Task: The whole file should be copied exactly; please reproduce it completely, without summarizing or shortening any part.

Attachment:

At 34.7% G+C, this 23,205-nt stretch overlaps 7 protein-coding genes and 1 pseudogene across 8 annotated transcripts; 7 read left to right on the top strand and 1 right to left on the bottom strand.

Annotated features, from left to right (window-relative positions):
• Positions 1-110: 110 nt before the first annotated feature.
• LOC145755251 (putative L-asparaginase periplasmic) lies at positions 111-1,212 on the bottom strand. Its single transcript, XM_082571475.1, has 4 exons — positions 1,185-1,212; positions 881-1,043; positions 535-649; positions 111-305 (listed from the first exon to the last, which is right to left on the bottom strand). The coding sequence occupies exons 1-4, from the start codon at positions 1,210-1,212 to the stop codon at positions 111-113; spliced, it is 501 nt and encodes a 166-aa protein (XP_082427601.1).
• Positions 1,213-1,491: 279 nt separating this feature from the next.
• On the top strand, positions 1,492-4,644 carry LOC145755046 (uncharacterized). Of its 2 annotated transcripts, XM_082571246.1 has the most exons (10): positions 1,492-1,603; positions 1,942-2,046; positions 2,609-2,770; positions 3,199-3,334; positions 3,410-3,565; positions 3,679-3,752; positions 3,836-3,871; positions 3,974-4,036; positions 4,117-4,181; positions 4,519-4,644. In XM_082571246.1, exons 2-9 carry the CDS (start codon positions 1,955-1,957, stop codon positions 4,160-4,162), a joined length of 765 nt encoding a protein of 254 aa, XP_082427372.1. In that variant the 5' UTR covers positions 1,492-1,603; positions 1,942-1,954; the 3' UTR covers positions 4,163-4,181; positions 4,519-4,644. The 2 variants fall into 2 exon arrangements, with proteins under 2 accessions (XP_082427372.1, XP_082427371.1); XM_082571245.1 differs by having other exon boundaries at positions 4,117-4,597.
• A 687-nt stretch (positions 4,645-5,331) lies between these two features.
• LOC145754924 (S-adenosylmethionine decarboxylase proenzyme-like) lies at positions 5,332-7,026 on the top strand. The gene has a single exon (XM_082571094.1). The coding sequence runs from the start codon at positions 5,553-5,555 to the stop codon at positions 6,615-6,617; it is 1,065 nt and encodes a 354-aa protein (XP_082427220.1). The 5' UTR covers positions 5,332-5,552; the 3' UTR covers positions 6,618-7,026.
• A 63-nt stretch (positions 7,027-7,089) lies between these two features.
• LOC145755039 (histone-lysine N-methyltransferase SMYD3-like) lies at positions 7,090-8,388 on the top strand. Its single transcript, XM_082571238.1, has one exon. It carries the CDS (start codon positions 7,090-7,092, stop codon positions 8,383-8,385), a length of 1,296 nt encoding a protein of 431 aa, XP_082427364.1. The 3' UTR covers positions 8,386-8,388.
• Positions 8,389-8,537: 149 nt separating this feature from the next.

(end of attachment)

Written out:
At 34.7% G+C, this 23,205-nt stretch overlaps 7 protein-coding genes and 1 pseudogene across 8 annotated transcripts; 7 read left to right on the top strand and 1 right to left on the bottom strand.

Annotated features, from left to right (window-relative positions):
• Positions 1-110: 110 nt before the first annotated feature.
• LOC145755251 (putative L-asparaginase periplasmic) lies at positions 111-1,212 on the bottom strand. Its single transcript, XM_082571475.1, has 4 exons — positions 1,185-1,212; positions 881-1,043; positions 535-649; positions 111-305 (listed from the first exon to the last, which is right to left on the bottom strand). The coding sequence occupies exons 1-4, from the start codon at positions 1,210-1,212 to the stop codon at positions 111-113; spliced, it is 501 nt and encodes a 166-aa protein (XP_082427601.1).
• Positions 1,213-1,491: 279 nt separating this feature from the next.
• On the top strand, positions 1,492-4,644 carry LOC145755046 (uncharacterized). Of its 2 annotated transcripts, XM_082571246.1 has the most exons (10): positions 1,492-1,603; positions 1,942-2,046; positions 2,609-2,770; positions 3,199-3,334; positions 3,410-3,565; positions 3,679-3,752; positions 3,836-3,871; positions 3,974-4,036; positions 4,117-4,181; positions 4,519-4,644. In XM_082571246.1, exons 2-9 carry the CDS (start codon positions 1,955-1,957, stop codon positions 4,160-4,162), a joined length of 765 nt encoding a protein of 254 aa, XP_082427372.1. In that variant the 5' UTR covers positions 1,492-1,603; positions 1,942-1,954; the 3' UTR covers positions 4,163-4,181; positions 4,519-4,644. The 2 variants fall into 2 exon arrangements, with proteins under 2 accessions (XP_082427372.1, XP_082427371.1); XM_082571245.1 differs by having other exon boundaries at positions 4,117-4,597.
• A 687-nt stretch (positions 4,645-5,331) lies between these two features.
• LOC145754924 (S-adenosylmethionine decarboxylase proenzyme-like) lies at positions 5,332-7,026 on the top strand. The gene has a single exon (XM_082571094.1). The coding sequence runs from the start codon at positions 5,553-5,555 to the stop codon at positions 6,615-6,617; it is 1,065 nt and encodes a 354-aa protein (XP_082427220.1). The 5' UTR covers positions 5,332-5,552; the 3' UTR covers positions 6,618-7,026.
• A 63-nt stretch (positions 7,027-7,089) lies between these two features.
• LOC145755039 (histone-lysine N-methyltransferase SMYD3-like) lies at positions 7,090-8,388 on the top strand. Its single transcript, XM_082571238.1, has one exon. It carries the CDS (start codon positions 7,090-7,092, stop codon positions 8,383-8,385), a length of 1,296 nt encoding a protein of 431 aa, XP_082427364.1. The 3' UTR covers positions 8,386-8,388.
• Positions 8,389-8,537: 149 nt separating this feature from the next.